by Michele S. Byers, executive director of the New Jersey Conservation Foundation
It’s been a strong year for sales tax collections, a sign that New Jersey’s economy is beginning to recover. The state collected 3.8 percent more in fiscal year 2013 than in the previous year. The first quarter of the new fiscal year was even better, with sales tax revenues up a robust 11 percent. And revenues from holiday spending are still rolling in!
Why the excitement? The New Jersey Legislature is proposing historic legislation to fund open space and farmland preservation for the next 30 years by dedicating a small portion of the state’s sales tax revenues.
On Dec. 5, state Senator Bob Smith introduced a bill that would dedicate up to $200 million a year toward Green Acres, farmland preservation, historic preservation, and Blue Acres buyouts of flood-prone properties.
Senator Smith’s bill is similar to two others passed by the Senate earlier this year, but the new bill addresses concerns about what might happen if sales tax revenues go down in the future. The bill would dedicate $200 million or 2.4 percent of sales tax revenues per year – whichever is lower.
With the new safeguards, the bill is a win-win proposal … in the nick of time.
New Jersey, our nation’s most densely populated state, has officially run out of land preservation funding. Funds from the 2009 Green Acres ballot question have been spent or allocated. No new state land preservation projects are moving forward.
The next 30 years are critical. It’s projected that by mid-century, the state will become the first in the nation to reach “full build-out,” when every acre of land is developed or preserved.
Being without conservation funding is an unusual state of affairs for New Jersey, given the huge success and popularity of land preservation programs. Since 1961, New Jersey voters have passed all 13 Green Acres ballot questions. And funding for land preservation has always enjoyed bipartisan support.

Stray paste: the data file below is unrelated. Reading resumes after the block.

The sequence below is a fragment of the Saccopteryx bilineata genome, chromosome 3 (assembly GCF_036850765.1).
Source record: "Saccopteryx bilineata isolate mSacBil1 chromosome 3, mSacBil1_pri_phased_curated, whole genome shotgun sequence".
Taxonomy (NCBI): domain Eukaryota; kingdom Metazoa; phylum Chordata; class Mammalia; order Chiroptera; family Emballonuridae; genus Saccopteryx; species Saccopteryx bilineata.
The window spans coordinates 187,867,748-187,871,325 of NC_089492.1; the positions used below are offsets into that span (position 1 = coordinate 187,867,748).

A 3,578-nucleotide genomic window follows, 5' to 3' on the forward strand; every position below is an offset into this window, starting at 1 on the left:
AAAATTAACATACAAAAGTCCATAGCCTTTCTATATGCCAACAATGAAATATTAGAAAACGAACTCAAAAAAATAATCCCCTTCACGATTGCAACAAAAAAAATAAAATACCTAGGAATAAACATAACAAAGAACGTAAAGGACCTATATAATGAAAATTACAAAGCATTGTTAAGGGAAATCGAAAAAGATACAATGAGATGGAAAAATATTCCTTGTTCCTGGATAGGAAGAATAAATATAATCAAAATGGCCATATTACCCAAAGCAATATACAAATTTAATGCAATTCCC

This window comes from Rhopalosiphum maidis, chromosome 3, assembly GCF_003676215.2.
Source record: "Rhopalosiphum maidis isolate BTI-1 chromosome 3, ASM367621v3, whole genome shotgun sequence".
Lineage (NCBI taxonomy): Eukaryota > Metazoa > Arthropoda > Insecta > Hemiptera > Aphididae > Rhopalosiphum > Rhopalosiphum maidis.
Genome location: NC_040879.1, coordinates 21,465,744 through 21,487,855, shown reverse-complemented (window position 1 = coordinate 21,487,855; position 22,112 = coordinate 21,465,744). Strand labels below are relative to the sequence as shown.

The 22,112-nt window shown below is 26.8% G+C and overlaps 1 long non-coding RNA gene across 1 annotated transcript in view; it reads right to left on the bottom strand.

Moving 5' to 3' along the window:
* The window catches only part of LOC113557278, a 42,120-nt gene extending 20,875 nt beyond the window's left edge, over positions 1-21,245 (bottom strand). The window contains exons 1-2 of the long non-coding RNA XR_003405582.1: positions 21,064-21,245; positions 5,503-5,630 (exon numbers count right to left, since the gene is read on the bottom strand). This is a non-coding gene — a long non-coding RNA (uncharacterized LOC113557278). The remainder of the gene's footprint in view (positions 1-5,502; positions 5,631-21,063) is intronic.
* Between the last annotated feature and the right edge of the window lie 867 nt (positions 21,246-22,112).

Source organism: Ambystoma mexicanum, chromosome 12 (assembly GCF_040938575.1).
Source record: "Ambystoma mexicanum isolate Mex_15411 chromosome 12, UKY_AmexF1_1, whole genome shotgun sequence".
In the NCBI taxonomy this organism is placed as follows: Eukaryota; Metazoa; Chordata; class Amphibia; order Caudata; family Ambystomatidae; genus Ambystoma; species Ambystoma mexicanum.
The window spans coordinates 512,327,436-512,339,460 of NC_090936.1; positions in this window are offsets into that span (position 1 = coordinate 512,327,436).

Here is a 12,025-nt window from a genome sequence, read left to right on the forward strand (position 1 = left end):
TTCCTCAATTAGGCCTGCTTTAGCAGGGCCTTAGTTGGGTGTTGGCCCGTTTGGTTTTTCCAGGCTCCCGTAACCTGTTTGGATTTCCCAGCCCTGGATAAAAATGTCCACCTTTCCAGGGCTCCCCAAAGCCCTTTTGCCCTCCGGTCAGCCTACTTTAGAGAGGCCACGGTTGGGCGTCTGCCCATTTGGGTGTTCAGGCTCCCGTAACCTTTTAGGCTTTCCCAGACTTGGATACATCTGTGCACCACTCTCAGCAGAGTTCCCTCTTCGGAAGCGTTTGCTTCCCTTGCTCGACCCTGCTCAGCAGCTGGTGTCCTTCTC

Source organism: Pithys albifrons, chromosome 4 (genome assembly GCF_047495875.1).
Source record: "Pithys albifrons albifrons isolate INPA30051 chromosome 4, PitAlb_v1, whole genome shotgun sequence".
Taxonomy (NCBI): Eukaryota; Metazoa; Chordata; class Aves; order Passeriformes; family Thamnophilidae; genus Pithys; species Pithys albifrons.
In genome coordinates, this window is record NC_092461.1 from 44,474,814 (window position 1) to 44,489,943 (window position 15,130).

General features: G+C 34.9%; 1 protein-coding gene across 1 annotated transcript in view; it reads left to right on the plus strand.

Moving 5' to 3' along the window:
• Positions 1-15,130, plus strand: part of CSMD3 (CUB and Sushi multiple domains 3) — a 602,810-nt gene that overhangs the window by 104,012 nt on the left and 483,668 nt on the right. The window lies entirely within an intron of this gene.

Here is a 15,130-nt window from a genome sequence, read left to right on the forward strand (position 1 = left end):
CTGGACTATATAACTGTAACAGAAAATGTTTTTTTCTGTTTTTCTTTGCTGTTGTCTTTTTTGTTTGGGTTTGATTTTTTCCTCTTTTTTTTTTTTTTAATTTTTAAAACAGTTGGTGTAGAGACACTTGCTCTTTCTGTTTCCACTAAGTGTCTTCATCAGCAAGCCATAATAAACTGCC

But these days that support is tinged with caution. After the economic recession and Superstorm Sandy, we have become averse to new taxes and increased borrowing.
That’s the beauty of Senator Smith’s proposal. Sales tax revenues are currently growing, and if growth trends continue as projected, funding for land preservation would not reduce funding for other programs. The current sales tax rate, 7 cents per dollar, would not increase.
Recent polling has shown that voters would rather dedicate existing sales tax revenues than create new taxes.
In a poll earlier this year, 71 percent of voters said they would support dedicating 2.5 percent of existing sales tax revenues to conservation, with no increase to the sales tax. Far less support was found for new taxes and bonding.
Senator Smith’s plan to fund land preservation through sales taxes would require voter approval through a ballot question next November. But before the question can go to voters, it must get through the Legislature.
“The Senate has shown extraordinary leadership on this issue,” said Tom Gilbert, chairman of the New Jersey Keep It Green coalition. “We are counting on the Assembly to act, so that New Jersey’s bipartisan legacy of preservation continues.”
Please contact your state Senator and Assembly representatives and urge them to pass Senator Smith’s bill, SCR165, and let the voters decide on sustainable funding for land preservation! To find your district’s legislators, go to the state Legislature’s website at http://www.njleg.state.nj.us/members/legsearch.asp.
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